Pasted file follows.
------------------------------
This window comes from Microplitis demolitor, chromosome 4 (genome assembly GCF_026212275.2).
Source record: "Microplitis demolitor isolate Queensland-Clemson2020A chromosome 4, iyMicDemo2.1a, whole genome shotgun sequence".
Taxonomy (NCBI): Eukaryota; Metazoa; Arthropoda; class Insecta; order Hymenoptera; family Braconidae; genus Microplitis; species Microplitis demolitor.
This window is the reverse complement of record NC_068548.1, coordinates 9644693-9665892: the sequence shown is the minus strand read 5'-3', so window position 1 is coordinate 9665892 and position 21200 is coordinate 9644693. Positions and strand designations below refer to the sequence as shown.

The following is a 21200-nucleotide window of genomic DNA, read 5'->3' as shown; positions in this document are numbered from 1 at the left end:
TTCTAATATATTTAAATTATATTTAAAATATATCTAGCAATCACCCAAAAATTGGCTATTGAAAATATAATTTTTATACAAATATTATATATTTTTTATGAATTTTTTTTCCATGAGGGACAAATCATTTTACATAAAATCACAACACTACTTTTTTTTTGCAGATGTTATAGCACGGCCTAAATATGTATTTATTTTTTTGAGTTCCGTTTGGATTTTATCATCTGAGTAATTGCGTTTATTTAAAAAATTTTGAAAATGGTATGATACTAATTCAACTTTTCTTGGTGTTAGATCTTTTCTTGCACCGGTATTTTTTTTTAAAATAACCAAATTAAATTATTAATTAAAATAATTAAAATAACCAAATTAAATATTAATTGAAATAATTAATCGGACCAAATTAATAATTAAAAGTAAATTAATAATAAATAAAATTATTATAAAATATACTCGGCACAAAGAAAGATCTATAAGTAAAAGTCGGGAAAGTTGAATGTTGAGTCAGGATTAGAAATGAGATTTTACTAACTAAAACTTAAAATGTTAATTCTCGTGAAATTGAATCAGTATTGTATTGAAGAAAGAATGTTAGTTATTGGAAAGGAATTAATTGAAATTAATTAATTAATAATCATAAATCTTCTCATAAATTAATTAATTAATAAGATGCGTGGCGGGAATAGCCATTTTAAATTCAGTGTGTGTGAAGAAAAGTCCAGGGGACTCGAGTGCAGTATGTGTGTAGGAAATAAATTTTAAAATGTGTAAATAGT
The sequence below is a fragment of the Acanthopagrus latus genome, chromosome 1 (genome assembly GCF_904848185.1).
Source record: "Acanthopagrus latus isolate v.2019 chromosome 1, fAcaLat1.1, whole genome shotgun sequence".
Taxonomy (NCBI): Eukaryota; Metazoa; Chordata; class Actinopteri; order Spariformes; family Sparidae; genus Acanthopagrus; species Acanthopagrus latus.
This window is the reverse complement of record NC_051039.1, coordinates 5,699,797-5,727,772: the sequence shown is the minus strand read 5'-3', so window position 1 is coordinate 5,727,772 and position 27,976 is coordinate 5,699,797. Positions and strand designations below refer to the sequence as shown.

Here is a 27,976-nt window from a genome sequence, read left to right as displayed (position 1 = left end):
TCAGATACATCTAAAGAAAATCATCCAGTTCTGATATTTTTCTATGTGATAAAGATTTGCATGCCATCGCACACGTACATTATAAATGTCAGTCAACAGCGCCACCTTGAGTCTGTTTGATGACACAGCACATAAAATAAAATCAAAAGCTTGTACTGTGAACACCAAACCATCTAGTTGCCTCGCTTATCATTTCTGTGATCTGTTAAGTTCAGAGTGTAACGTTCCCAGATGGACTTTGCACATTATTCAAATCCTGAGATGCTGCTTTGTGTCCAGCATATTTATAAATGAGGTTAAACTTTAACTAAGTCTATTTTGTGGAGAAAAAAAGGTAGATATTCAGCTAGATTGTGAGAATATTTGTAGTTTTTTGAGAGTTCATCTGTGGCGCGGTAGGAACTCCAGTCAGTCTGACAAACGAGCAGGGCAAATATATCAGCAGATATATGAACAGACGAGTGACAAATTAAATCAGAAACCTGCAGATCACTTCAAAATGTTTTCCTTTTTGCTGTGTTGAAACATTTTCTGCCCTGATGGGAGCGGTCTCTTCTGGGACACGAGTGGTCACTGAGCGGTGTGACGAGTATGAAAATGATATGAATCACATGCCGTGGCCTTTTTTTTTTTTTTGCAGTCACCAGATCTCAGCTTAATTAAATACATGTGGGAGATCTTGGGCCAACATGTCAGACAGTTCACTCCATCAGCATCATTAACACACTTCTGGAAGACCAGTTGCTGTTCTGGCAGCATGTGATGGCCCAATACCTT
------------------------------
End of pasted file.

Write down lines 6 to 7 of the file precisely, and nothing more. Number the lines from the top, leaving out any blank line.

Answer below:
TTCTAATATATTTAAATTATATTTAAAATATATCTAGCAATCACCCAAAAATTGGCTATTGAAAATATAATTTTTATACAAATATTATATATTTTTTATGAATTTTTTTTCCATGAGGGACAAATCATTTTACATAAAATCACAACACTACTTTTTTTTTGCAGATGTTATAGCACGGCCTAAATATGTATTTATTTTTTTGAGTTCCGTTTGGATTTTATCATCTGAGTAATTGCGTTTATTTAAAAAATTTTGAAAATGGTATGATACTAATTCAACTTTTCTTGGTGTTAGATCTTTTCTTGCACCGGTATTTTTTTTTAAAATAACCAAATTAAATTATTAATTAAAATAATTAAAATAACCAAATTAAATATTAATTGAAATAATTAATCGGACCAAATTAATAATTAAAAGTAAATTAATAATAAATAAAATTATTATAAAATATACTCGGCACAAAGAAAGATCTATAAGTAAAAGTCGGGAAAGTTGAATGTTGAGTCAGGATTAGAAATGAGATTTTACTAACTAAAACTTAAAATGTTAATTCTCGTGAAATTGAATCAGTATTGTATTGAAGAAAGAATGTTAGTTATTGGAAAGGAATTAATTGAAATTAATTAATTAATAATCATAAATCTTCTCATAAATTAATTAATTAATAAGATGCGTGGCGGGAATAGCCATTTTAAATTCAGTGTGTGTGAAGAAAAGTCCAGGGGACTCGAGTGCAGTATGTGTGTAGGAAATAAATTTTAAAATGTGTAAATAGT
The sequence below is a fragment of the Acanthopagrus latus genome, chromosome 1 (genome assembly GCF_904848185.1).